Reardon K.P.,Osservatorio Astrofisico di Arcetri |
Reardon K.P.,Queens University of Belfast |
Wang Y.-M.,U.S. Navy |
Muglach K.,NASA |
And 2 more authors.
Chromospheric fibrils are generally thought to trace out low-lying, mainly horizontal magnetic fields that fan out from flux concentrations in the photosphere. A high-resolution (∼01pixel-1) image, taken in the core of the Ca II854.2nm line and covering an unusually large area, shows the dark fibrils within an active region remnant as fine, looplike features that are aligned parallel to each other and have lengths comparable to a supergranular diameter. Comparison with simultaneous line-of-sight magnetograms confirms that the fibrils are centered above intranetwork areas (supergranular cell interiors), with one end rooted just inside the neighboring plage or strong unipolar network but the other endpoint less clearly defined. Focusing on a particular arcade-like structure lying entirely on one side of a filament channel (large-scale polarity inversion), we find that the total amount of positive-polarity flux underlying this "fibril arcade" is ∼50 times greater than the total amount of negative-polarity flux. Thus, if the fibrils represent closed loops, they must consist of very weak fields (in terms of total magnetic flux), which are interpenetrated by a more vertical field that contains most of the flux. This surprising result suggests that the fibrils in unipolar regions connect the network to the nearby intranetwork flux, while the bulk of the network flux links to remote regions of the opposite polarity, forming a second, higher canopy above the fibril canopy. The chromospheric field near the edge of the network thus has an interlaced structure resembling that in sunspot penumbrae. © 2011. The American Astronomical Society. All rights reserved. Source
Wienen M.,Max Planck Institute for Radio Astronomy |
Wyrowski F.,Max Planck Institute for Radio Astronomy |
Schuller F.,Max Planck Institute for Radio Astronomy |
Menten K.M.,Max Planck Institute for Radio Astronomy |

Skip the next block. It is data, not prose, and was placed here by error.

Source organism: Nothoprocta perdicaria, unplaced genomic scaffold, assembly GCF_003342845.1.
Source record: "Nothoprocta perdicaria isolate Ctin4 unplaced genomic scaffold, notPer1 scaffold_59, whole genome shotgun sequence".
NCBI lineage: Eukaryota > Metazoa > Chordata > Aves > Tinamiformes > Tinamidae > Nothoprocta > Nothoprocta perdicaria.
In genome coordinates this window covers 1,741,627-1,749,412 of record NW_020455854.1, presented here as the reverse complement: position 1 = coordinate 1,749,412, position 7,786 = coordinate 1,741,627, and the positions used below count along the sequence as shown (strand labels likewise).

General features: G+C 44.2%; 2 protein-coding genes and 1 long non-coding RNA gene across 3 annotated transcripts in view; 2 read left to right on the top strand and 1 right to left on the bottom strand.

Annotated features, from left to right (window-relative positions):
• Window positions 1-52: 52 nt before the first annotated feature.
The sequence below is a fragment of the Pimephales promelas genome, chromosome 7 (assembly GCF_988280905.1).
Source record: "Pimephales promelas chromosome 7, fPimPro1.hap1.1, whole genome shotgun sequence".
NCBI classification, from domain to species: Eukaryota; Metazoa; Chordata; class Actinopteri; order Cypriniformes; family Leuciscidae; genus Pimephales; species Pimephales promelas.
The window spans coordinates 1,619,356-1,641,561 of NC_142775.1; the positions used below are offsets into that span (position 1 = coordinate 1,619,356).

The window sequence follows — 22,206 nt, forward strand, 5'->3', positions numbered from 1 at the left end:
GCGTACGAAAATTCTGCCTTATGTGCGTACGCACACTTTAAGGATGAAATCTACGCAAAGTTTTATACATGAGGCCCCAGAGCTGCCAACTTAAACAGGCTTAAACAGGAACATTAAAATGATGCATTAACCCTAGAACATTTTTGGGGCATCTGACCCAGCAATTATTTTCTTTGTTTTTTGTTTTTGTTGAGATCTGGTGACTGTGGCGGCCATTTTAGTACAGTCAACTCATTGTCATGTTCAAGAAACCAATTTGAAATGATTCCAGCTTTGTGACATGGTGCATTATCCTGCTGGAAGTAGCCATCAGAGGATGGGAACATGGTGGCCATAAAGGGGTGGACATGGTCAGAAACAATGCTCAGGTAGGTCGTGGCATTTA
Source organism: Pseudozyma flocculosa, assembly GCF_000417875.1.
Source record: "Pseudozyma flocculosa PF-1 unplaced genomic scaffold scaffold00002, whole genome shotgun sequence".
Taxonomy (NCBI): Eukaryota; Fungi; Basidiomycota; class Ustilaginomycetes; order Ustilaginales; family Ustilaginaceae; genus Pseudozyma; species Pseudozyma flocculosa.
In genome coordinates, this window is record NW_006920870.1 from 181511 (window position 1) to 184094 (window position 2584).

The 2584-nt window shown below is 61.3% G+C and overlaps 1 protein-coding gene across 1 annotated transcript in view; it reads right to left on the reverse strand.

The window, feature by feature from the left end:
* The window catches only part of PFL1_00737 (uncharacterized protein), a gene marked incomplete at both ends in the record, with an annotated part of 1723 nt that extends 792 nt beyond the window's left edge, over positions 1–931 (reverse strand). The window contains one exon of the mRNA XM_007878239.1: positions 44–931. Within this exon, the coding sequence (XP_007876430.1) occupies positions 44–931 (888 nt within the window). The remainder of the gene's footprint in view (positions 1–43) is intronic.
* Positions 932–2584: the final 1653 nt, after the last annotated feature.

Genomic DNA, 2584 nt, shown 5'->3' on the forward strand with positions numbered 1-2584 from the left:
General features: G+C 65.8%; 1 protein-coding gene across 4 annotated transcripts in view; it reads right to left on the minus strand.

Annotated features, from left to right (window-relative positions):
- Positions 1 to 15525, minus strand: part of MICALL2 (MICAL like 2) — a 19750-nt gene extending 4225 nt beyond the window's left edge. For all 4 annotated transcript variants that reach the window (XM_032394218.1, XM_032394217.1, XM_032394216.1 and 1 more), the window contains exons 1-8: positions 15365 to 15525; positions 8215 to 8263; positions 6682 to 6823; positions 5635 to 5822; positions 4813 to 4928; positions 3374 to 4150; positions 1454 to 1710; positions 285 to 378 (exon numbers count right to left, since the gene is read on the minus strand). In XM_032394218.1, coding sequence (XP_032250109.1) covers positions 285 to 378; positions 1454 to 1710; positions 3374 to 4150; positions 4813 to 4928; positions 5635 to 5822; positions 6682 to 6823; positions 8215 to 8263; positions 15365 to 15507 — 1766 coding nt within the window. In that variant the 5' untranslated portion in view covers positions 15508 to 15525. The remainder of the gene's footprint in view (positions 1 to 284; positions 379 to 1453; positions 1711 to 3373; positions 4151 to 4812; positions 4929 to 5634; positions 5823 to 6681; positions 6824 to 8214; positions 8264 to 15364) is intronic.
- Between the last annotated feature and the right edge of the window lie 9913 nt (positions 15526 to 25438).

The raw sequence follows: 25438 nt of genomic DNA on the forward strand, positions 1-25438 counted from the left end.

And 4 more authors.
Astronomy and Astrophysics
Context. The APEX Telescope Large Area Survey: the GALaxy (ATLASGAL) is an unbiased continuum survey of the inner Galactic disk at 870 μm. It covers ±60° in Galactic longitude and aims to find all massive clumps at various stages of high-mass star formation in the inner Galaxy, particularly the earliest evolutionary phases. Aims. We aim to determine properties such as the gas kinetic temperature and dynamics of new massive cold clumps found by ATLASGAL. Most importantly, we derived their kinematical distances from the measured line velocities. Methods. We observed the ammonia (J,K) = (1, 1) to (3, 3) inversion transitions toward 862 clumps of a flux-limited sample of submm clumps detected by ATLASGAL and extracted 13CO (1-0) spectra from the Galactic Ring Survey (GRS). We determined distances for a subsample located at the tangential points (71 sources) and for 277 clumps whose near/far distance ambiguity is resolved. Results. Most ATLASGAL clumps are cold with rotational temperatures from 10-30 K with a median of 17 K. They have a wide range of NH 3 linewidths (1-7 km s -1) with 1.9 km s -1 as median, which by far exceeds the thermal linewidth, as well as a broad distribution of high column densities from 10 14 to 10 16 cm -2 (median of 2 × 10 15 cm -2) with an NH 3 abundance in the range of 5 to 30 × 10 -8. ATLASGAL sources are massive, ≳ 100 M, and a fraction of clumps with a broad linewidth is in virial equilibrium. We found an enhancement of clumps at Galactocentric radii of 4.5 and 6 kpc. The comparison of the NH 3 lines as high-density probes with the GRS 13CO emission as low-density envelope tracer yields broader linewidths for 13CO than for NH 3. The small differences in derived clump velocities between NH 3 (representing dense core material) and 13CO (representing more diffuse molecular cloud gas) suggests that the cores are essentially at rest relative to the surrounding giant molecular cloud. Conclusions. The high detection rate (87%) confirms ammonia as an excellent probe of the molecular content of the massive, cold clumps revealed by ATLASGAL. A clear trend of increasing rotational temperatures and linewidths with evolutionary stage is seen for source samples ranging from 24 μm dark clumps to clumps with embedded HII regions. The survey provides the largest ammonia sample of high-mass star forming clumps and thus presents an important repository for the characterization of statistical properties of the clumps and the selection of subsamples for detailed, high-resolution follow-up studies. © 2012 ESO. Source
Chiuderi C.,University of Florence |
Pietrini P.,University of Florence |
Torricelli-Ciamponi G.,Osservatorio Astrofisico di Arcetri
Journal of Geophysical Research: Space Physics